Alexie himself was attacked for letting the poem stay. Removing it, he wrote, “would have cast doubt on every poem I have chosen for BAP. It would have implied that I chose poems based only on identity.”
This controversy sheds new light on how identity politics affects the way writing gets vetted and published, and it raises objections about the defense of such systems. Certainly it was wrong of Hudson to game the selection process, but isn’t the fact that he did so a sign that the straight white male hegemony is on the run? On the other hand, the skeptic in me can’t help thinking that some of Hudson and Alexie’s most vocal detractors are less interested in razing the hill upon which the old king stood than in colonizing it for themselves.
The truth is, it’s hard for all writers and artists, but even harder for those who are marginalized. We work in a broken system: It’s called the world. What goes missing in our recent debates is how cultural and political functions of art sometimes trump notions of beauty.
The Nude Joker
“All poetry is experimental poetry,” Wallace Stevens famously noted.
It’s probably also true that “lyric poets tend to be allergic to conceptual poetry.” At least that’s the opinion of writer Alec Wilkinson of The New Yorker. In an October 2015 profile, he portrays Kenneth Goldsmith as an aging enfant terrible, misunderstood by the poetry world and an object of jealousy among his contemporaries.
“I tried,” Goldsmith says in reference to The Body of Michael Brown controversy. “I’m an experimental artist, and I failed, on a very big stage. I wanted to work with hotter material, and this was so hot it blew up in my face…. I’m an avant-gardist. I want to cause trouble, but I don’t want to cause too much trouble. I want it to be playful.”
Michael Brown aside, what irritates people like me is that Goldsmith brands his work as poetry rather than a kind of performance art. But he’s as much a poet as the fashionistas in “The Emperor’s New Clothes” are expert tailors. A provocateur for provocation’s sake. Performance art is only fun if you’re in on the joke, not if someone’s running away with the gold of the kingdom.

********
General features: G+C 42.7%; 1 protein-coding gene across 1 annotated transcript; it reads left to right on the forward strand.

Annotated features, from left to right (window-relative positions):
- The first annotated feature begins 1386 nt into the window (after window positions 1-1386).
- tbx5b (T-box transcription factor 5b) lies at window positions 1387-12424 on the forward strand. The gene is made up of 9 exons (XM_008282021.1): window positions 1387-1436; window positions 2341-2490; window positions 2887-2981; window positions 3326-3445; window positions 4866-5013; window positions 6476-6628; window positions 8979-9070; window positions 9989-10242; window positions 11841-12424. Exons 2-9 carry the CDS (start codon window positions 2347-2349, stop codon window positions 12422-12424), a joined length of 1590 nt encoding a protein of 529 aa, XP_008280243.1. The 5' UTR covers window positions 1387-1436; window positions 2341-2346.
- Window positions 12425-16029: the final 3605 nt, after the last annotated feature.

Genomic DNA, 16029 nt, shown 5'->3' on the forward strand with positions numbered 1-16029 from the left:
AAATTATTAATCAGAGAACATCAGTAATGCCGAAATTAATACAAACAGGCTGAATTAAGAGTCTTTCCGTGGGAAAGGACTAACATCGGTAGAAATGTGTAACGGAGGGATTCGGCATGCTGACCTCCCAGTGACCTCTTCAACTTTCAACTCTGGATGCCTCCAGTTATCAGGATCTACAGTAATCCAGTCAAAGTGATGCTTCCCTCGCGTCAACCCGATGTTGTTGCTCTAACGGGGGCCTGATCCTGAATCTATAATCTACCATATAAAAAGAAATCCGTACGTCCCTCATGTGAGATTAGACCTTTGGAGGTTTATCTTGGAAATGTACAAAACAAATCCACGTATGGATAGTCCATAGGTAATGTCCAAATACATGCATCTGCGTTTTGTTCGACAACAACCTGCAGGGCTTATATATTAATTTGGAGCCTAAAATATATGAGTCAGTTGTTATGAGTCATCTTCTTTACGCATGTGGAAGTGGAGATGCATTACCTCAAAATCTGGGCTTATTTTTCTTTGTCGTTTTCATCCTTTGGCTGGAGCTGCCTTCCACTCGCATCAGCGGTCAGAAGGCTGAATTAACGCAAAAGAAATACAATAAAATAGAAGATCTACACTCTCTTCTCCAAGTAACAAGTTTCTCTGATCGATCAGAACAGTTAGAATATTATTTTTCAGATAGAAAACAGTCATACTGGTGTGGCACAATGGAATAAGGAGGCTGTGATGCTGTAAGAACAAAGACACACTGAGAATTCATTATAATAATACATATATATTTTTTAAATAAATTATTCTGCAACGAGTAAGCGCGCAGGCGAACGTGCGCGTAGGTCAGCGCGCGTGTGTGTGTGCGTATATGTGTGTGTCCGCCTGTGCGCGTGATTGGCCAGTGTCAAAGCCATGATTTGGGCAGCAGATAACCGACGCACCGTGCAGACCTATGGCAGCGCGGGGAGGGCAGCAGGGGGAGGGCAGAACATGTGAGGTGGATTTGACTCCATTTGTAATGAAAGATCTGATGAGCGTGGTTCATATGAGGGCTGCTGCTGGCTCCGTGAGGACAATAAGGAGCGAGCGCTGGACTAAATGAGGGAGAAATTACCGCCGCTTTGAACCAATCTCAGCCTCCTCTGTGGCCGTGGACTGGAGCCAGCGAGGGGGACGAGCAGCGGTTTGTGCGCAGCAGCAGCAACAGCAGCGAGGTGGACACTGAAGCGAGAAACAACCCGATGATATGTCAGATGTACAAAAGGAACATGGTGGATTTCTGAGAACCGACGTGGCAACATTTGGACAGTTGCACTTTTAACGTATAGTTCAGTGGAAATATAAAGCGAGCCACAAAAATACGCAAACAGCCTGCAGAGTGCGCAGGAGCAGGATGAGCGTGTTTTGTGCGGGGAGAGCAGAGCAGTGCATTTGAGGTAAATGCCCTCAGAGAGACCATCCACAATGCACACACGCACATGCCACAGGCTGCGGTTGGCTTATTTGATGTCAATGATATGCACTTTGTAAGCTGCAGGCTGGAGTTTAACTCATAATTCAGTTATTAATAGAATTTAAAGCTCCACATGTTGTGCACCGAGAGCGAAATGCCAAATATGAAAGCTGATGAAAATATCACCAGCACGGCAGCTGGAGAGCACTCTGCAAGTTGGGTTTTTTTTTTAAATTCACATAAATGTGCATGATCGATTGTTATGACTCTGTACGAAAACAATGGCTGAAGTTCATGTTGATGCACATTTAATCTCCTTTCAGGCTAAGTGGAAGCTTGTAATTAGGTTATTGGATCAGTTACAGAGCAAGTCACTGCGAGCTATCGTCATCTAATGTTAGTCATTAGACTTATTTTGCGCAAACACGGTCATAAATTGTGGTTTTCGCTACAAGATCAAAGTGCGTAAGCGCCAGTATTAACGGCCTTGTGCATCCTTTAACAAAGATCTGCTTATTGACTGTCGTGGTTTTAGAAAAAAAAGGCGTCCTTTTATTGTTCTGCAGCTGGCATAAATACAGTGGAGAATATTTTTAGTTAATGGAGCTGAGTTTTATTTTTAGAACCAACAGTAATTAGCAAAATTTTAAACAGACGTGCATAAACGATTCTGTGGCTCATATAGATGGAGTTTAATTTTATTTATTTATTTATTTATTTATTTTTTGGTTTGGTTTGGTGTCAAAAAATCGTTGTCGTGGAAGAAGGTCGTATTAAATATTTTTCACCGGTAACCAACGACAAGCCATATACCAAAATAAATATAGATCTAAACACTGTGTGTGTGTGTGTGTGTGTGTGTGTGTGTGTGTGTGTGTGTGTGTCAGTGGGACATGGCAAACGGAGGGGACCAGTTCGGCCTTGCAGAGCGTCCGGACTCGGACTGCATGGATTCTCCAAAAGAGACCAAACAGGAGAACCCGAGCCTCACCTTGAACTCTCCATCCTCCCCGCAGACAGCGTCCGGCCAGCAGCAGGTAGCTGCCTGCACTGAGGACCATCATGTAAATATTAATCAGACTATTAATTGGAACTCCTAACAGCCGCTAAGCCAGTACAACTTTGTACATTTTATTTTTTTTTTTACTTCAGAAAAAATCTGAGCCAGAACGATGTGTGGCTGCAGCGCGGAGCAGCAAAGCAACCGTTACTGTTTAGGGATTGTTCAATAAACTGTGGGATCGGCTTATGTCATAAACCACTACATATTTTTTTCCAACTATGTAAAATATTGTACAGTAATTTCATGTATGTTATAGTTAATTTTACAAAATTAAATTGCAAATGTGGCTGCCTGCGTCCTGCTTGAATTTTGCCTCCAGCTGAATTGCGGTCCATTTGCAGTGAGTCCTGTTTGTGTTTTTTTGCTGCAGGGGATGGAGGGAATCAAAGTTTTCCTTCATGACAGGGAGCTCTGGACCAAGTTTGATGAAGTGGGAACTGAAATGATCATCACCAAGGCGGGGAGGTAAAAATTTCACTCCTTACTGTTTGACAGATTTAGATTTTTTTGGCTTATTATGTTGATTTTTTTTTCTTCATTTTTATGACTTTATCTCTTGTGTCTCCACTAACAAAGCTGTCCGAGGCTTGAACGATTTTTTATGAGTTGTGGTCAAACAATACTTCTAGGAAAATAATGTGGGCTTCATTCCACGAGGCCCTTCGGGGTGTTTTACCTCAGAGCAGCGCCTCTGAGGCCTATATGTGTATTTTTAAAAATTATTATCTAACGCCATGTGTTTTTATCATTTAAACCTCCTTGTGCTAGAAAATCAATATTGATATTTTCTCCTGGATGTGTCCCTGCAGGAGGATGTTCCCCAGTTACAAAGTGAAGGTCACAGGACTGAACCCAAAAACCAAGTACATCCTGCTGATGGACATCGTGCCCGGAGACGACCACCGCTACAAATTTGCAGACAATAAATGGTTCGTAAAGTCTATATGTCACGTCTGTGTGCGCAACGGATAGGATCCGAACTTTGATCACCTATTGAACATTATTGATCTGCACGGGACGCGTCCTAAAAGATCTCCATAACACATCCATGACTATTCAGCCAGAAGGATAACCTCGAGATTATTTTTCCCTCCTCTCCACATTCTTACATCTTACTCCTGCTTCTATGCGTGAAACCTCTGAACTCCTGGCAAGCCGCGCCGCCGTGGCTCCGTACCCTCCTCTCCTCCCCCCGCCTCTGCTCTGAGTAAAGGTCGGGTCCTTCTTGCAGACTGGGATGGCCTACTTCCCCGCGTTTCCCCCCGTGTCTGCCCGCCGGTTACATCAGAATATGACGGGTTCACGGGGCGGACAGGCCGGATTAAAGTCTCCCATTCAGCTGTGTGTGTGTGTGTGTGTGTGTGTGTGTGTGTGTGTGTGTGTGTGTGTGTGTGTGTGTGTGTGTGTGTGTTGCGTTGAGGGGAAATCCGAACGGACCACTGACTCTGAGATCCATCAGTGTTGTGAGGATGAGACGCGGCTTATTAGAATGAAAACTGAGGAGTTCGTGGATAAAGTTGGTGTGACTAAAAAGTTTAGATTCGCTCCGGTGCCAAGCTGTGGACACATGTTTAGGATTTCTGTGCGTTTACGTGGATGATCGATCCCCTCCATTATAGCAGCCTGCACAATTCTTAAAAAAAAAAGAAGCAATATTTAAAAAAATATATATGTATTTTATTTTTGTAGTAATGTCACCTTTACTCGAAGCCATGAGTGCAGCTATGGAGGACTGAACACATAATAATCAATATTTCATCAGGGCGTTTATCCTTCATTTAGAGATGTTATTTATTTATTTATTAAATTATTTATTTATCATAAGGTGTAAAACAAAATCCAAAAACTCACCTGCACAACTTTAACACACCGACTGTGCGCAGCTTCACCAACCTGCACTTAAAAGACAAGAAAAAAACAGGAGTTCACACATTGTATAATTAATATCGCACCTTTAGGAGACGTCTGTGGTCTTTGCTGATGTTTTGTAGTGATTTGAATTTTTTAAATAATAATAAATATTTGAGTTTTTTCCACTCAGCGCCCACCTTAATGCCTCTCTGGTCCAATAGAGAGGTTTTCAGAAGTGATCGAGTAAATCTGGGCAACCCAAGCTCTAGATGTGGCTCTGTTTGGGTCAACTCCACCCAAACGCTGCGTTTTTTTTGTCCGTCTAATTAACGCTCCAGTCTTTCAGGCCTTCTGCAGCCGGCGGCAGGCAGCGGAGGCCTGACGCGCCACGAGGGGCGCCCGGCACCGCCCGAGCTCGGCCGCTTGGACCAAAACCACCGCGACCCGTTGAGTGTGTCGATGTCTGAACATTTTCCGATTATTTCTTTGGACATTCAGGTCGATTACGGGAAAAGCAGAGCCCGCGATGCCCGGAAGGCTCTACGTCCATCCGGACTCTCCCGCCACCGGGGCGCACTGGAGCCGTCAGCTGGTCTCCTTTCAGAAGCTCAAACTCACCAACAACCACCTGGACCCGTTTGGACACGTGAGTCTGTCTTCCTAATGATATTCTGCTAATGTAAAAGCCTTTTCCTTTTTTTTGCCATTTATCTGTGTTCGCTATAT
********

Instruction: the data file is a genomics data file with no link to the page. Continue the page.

Some of Goldsmith’s endeavors, like printing out the Internet, mine a vein of bizarro stunt poetry where each new endeavor must outdo what came before. Other forms of conceptualism, like Place’s Gone With the Wind project, are so enamored of their concepts that they end up perpetuating the injustice they rail against.
As critic Cathy Park Hong writes in The New Republic, “Goldsmith, who previously exhibited zero interest in race, saw that racism was a trending topic and decided to exploit it… and people roared back in response.” Or, as UCLA professor and poet Brian Kim Stefans puts it,“When did it become the job of the enlightened ‘avant-garde’ artist to fuck with the minds of people of color (and not their classic targets, the bourgeoisie)?”
On the other hand, Marjorie Perloff brings up a different point in The New Yorker piece. “Now a poet is an activist who writes in lines,” she complains. “That has nothing to do with poetry. It’s just provocation and proclamation.”